Nice (Horizontal) Pants!
Lindland Clothing launched a fashion mini-hit by literally turning corduroy on its side.
By Christopher Null, Business 2.0

NEW YORK (Business 2.0) - The trendy new concept of horizontal corduroy pants was hatched by awkward, idle chatter.

At a cocktail party in 1998, Chris Lindland was surrounded by clothing designers. Afraid he would have nothing to say to them, Lindland gazed down at his corduroy pants.

"How come no one makes horizontal cords?" he blurted out.

Rolling their eyes, the designers explained why the idea was idiotic: Horizontal lines are taboo because they make clothes—and butts—look wider.

Trying things on for size

But in ensuing years, Lindland became obsessed by the blasphemous concept. Finally he paid a Ukrainian atelier near his home in San Francisco to make a pair.

"Everywhere I went, people asked where I got them," Lindland says. Such reactions convinced him that he was onto something.

And though Lindland knew nothing about apparel, he wasn't a business neophyte: During the dotcom boom, he co-founded Web storage company I-Drive, and he later sold a cartoon series to cable's Spike TV.

So in the summer of 2004, he founded Lindland Clothing. "It was a stupid idea," he admits, "but it seemed to have appeal."

Fashion foray hits a snag

A year ago Lindland placed his first order for 500 pairs of slacks with a nearby factory—and he immediately learned why clothing can be more complicated than websites.

For starters, a panel was miscut on the first batch of pants, making the entire order worthless. "In software, if you blow something, you can stay up all night and fix it," Lindland says. "In apparel, you're sunk."

Then, when replacements finally arrived in January, no store would stock them. "Clothing retailers typically buy in February and March for fall and winter delivery," says Lindland, now savvier about the industry's lead times.

Ready to wear

But rather than sit on the pants, he launched a website to sell both the corduroys and a horizontal seersucker. Cordarounds.com, still the company's only retail channel, has moved 2,000 trousers at $88 apiece.

A cross between Jcrew.com and TheOnion.com, the site celebrates fictional Cordarounds products, such as a zeppelin shaped like the pants, and tells the story of an Alabama man who uses Cordarounds cords to outfit Confederate troops in war reenactments.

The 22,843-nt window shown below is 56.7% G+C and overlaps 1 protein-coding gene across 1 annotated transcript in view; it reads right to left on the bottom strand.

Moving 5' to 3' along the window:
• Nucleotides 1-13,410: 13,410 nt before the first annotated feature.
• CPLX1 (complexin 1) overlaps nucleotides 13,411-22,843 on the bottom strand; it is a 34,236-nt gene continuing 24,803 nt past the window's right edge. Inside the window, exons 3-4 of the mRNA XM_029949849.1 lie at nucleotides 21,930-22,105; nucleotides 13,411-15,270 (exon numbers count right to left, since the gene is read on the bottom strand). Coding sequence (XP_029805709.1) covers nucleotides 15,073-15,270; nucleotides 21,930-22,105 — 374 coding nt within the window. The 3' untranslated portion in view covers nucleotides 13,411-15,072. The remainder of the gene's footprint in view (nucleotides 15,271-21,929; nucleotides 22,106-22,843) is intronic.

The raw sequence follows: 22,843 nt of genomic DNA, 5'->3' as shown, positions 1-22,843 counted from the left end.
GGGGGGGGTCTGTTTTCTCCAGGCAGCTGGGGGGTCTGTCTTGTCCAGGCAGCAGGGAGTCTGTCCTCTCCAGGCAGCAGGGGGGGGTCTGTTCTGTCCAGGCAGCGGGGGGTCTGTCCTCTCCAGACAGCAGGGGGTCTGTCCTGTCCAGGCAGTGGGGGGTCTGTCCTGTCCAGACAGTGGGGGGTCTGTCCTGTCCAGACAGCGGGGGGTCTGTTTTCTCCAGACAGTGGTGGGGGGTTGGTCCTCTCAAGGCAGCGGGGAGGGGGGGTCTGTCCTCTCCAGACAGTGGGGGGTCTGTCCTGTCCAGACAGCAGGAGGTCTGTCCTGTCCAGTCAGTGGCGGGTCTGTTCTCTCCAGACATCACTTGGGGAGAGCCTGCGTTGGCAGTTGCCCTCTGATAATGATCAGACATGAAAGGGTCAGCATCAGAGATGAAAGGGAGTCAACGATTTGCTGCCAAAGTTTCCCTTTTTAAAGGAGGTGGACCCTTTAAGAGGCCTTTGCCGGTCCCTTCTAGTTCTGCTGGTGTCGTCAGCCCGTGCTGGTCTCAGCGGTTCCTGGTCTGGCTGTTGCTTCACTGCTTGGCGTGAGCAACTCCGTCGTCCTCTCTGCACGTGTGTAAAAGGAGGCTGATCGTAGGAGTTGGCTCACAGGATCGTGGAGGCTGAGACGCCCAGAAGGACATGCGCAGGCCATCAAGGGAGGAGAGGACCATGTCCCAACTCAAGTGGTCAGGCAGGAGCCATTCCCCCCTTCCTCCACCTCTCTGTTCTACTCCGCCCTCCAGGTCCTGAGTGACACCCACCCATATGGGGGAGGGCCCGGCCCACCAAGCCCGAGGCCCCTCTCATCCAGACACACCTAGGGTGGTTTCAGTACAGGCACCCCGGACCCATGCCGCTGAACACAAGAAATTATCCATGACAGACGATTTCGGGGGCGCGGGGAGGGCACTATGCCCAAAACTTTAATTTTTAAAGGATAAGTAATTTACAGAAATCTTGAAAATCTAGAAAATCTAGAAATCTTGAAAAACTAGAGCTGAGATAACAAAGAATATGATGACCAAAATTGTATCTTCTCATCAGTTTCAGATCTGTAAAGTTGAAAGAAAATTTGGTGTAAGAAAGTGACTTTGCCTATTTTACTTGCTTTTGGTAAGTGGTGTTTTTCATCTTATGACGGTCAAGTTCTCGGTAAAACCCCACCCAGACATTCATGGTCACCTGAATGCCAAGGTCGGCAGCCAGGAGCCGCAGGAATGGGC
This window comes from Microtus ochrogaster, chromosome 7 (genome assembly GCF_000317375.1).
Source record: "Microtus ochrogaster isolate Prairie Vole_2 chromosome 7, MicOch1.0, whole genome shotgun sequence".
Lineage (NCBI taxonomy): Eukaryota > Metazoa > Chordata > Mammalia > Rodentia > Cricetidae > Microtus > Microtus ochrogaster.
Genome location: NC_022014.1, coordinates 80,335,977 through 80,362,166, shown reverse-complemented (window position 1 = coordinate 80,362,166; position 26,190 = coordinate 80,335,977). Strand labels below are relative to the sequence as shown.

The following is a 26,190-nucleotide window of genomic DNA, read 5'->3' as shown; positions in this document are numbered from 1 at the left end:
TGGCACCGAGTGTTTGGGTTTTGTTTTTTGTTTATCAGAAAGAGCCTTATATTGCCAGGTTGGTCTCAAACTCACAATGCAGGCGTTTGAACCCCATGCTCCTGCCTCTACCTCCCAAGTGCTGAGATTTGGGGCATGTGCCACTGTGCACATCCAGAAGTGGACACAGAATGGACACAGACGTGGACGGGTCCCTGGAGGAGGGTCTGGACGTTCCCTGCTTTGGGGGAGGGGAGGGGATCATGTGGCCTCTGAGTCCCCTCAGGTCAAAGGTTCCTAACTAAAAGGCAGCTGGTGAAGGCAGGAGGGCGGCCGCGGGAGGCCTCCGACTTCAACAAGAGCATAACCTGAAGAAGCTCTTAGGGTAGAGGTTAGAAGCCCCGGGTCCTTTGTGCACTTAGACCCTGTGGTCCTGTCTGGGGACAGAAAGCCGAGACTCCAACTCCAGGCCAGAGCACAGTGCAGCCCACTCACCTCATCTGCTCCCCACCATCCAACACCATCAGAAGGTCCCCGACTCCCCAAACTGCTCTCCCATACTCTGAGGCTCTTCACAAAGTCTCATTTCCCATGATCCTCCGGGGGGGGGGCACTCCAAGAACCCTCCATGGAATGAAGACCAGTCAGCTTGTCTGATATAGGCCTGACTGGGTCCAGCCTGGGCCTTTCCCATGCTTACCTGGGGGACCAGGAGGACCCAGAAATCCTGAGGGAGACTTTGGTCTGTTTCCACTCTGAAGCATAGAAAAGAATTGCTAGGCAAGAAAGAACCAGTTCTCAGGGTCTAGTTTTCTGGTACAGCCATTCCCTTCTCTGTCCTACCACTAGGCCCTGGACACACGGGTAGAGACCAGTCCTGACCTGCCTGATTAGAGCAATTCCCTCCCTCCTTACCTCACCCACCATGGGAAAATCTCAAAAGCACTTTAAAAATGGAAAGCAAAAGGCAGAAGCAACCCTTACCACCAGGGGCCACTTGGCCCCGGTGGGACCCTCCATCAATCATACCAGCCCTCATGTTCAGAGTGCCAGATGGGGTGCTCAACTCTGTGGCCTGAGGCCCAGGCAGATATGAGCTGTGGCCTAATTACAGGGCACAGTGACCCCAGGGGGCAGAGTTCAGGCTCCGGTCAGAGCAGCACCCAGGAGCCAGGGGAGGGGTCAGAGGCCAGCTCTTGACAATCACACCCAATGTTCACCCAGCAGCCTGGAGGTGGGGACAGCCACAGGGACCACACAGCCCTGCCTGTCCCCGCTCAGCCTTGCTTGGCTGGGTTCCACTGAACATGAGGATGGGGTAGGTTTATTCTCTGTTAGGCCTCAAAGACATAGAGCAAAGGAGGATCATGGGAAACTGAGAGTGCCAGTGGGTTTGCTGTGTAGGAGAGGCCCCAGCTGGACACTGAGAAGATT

Though the tales are patently ridiculous, Lindland says he's received numerous applications for staffing the blimp.

Of course, Lindland hopes that pants are just the cornerstone of an oddball fashion empire. He claims to have e-mail from 500 women begging for female versions, and he also plans to make skirts and blazers. But he's in no hurry to cannibalize the cash cow.

"Before extending the line," he says, "we're going to extract all the value we can out of horizontal corduroys."

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Most stock quote data provided by BATS. Market indices are shown in real time, except for the DJIA, which is delayed by two minutes. All times are ET. Disclaimer.

Morningstar: © 2014 Morningstar, Inc. All Rights Reserved.

Factset: FactSet Research Systems Inc. 2014. All rights reserved.

Chicago Mercantile Association: Certain market data is the property of Chicago Mercantile Exchange Inc. and its licensors. All rights reserved.

Dow Jones: The Dow Jones branded indices are proprietary to and are calculated, distributed and marketed by DJI Opco, a subsidiary of S&P Dow Jones Indices LLC and have been licensed for use to S&P Opco, LLC and CNN. Standard & Poor's and S&P are registered trademarks of Standard & Poor’s Financial Services LLC and Dow Jones is a registered trademark of Dow Jones Trademark Holdings LLC. All content of the Dow Jones branded indices © S&P Dow Jones Indices LLC 2014 and/or its affiliates.